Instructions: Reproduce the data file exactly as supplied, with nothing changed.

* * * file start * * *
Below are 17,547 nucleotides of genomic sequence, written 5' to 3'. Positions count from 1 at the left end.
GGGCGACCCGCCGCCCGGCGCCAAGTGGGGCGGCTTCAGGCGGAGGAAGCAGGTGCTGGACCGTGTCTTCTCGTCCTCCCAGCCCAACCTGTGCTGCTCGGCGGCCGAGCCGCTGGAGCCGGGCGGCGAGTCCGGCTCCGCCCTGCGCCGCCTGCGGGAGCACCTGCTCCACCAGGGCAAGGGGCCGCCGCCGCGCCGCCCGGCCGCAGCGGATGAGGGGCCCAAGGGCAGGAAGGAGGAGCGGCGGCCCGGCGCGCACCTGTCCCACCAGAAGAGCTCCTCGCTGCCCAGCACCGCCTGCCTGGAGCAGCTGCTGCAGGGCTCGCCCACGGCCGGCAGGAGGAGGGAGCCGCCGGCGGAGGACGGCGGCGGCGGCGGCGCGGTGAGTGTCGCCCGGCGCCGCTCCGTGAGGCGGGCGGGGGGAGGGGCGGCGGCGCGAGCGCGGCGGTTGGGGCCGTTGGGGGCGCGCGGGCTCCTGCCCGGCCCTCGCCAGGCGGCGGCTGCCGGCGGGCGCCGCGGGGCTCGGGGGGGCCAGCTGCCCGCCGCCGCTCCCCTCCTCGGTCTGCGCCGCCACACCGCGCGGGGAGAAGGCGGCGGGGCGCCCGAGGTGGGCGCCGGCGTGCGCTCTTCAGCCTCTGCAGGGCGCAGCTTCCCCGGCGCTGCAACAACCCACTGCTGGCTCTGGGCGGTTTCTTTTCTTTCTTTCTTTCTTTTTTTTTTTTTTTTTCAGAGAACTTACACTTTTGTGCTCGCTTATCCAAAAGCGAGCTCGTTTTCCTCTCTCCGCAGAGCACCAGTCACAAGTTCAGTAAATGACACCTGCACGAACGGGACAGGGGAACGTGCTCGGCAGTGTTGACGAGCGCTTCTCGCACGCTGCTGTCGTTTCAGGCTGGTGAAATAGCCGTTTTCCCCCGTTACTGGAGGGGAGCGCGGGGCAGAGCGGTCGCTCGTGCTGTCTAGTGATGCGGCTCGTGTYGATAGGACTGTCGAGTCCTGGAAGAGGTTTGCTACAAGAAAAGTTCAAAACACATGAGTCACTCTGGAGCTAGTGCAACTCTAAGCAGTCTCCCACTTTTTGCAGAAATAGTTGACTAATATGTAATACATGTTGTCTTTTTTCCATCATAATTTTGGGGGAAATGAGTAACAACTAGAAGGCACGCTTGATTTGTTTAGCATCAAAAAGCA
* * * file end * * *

Below are 17,547 nucleotides of genomic sequence, written 5' to 3'. Positions count from 1 at the left end.
GGGCGACCCGCCGCCCGGCGCCAAGTGGGGCGGCTTCAGGCGGAGGAAGCAGGTGCTGGACCGTGTCTTCTCGTCCTCCCAGCCCAACCTGTGCTGCTCGGCGGCCGAGCCGCTGGAGCCGGGCGGCGAGTCCGGCTCCGCCCTGCGCCGCCTGCGGGAGCACCTGCTCCACCAGGGCAAGGGGCCGCCGCCGCGCCGCCCGGCCGCAGCGGATGAGGGGCCCAAGGGCAGGAAGGAGGAGCGGCGGCCCGGCGCGCACCTGTCCCACCAGAAGAGCTCCTCGCTGCCCAGCACCGCCTGCCTGGAGCAGCTGCTGCAGGGCTCGCCCACGGCCGGCAGGAGGAGGGAGCCGCCGGCGGAGGACGGCGGCGGCGGCGGCGCGGTGAGTGTCGCCCGGCGCCGCTCCGTGAGGCGGGCGGGGGGAGGGGCGGCGGCGCGAGCGCGGCGGTTGGGGCCGTTGGGGGCGCGCGGGCTCCTGCCCGGCCCTCGCCAGGCGGCGGCTGCCGGCGGGCGCCGCGGGGCTCGGGGGGGCCAGCTGCCCGCCGCCGCTCCCCTCCTCGGTCTGCGCCGCCACACCGCGCGGGGAGAAGGCGGCGGGGCGCCCGAGGTGGGCGCCGGCGTGCGCTCTTCAGCCTCTGCAGGGCGCAGCTTCCCCGGCGCTGCAACAACCCACTGCTGGCTCTGGGCGGTTTCTTTTCTTTCTTTCTTTCTTTTTTTTTTTTTTTTTCAGAGAACTTACACTTTTGTGCTCGCTTATCCAAAAGCGAGCTCGTTTTCCTCTCTCCGCAGAGCACCAGTCACAAGTTCAGTAAATGACACCTGCACGAACGGGACAGGGGAACGTGCTCGGCAGTGTTGACGAGCGCTTCTCGCACGCTGCTGTCGTTTCAGGCTGGTGAAATAGCCGTTTTCCCCCGTTACTGGAGGGGAGCGCGGGGCAGAGCGGTCGCTCGTGCTGTCTAGTGATGCGGCTCGTGTYGATAGGACTGTCGAGTCCTGGAAGAGGTTTGCTACAAGAAAAGTTCAAAACACATGAGTCACTCTGGAGCTAGTGCAACTCTAAGCAGTCTCCCACTTTTTGCAGAAATAGTTGACTAATATGTAATACATGTTGTCTTTTTTCCATCATAATTTTGGGGGAAATGAGTAACAACTAGAAGGCACGCTTGATTTGTTTAGCATCAAAAAGCA